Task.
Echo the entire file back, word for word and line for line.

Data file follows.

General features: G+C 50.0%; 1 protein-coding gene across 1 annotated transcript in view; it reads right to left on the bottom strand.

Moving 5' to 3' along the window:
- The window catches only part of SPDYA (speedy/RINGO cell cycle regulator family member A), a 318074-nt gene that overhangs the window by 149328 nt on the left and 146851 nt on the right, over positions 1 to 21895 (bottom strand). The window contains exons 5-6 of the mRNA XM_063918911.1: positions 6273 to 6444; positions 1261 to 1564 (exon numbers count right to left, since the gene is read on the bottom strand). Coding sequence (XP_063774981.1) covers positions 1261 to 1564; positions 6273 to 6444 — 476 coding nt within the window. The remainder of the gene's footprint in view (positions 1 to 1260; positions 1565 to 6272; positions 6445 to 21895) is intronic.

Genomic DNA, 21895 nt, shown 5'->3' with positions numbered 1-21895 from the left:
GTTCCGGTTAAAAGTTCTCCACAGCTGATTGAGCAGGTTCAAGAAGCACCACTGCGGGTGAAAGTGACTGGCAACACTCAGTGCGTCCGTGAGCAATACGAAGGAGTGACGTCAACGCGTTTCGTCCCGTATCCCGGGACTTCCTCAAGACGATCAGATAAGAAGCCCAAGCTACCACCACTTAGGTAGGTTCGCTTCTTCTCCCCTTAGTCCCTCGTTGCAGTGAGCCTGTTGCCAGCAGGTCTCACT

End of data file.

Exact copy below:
General features: G+C 50.0%; 1 protein-coding gene across 1 annotated transcript in view; it reads right to left on the bottom strand.

Moving 5' to 3' along the window:
- The window catches only part of SPDYA (speedy/RINGO cell cycle regulator family member A), a 318074-nt gene that overhangs the window by 149328 nt on the left and 146851 nt on the right, over positions 1 to 21895 (bottom strand). The window contains exons 5-6 of the mRNA XM_063918911.1: positions 6273 to 6444; positions 1261 to 1564 (exon numbers count right to left, since the gene is read on the bottom strand). Coding sequence (XP_063774981.1) covers positions 1261 to 1564; positions 6273 to 6444 — 476 coding nt within the window. The remainder of the gene's footprint in view (positions 1 to 1260; positions 1565 to 6272; positions 6445 to 21895) is intronic.

Genomic DNA, 21895 nt, shown 5'->3' with positions numbered 1-21895 from the left:
GTTCCGGTTAAAAGTTCTCCACAGCTGATTGAGCAGGTTCAAGAAGCACCACTGCGGGTGAAAGTGACTGGCAACACTCAGTGCGTCCGTGAGCAATACGAAGGAGTGACGTCAACGCGTTTCGTCCCGTATCCCGGGACTTCCTCAAGACGATCAGATAAGAAGCCCAAGCTACCACCACTTAGGTAGGTTCGCTTCTTCTCCCCTTAGTCCCTCGTTGCAGTGAGCCTGTTGCCAGCAGGTCTCACT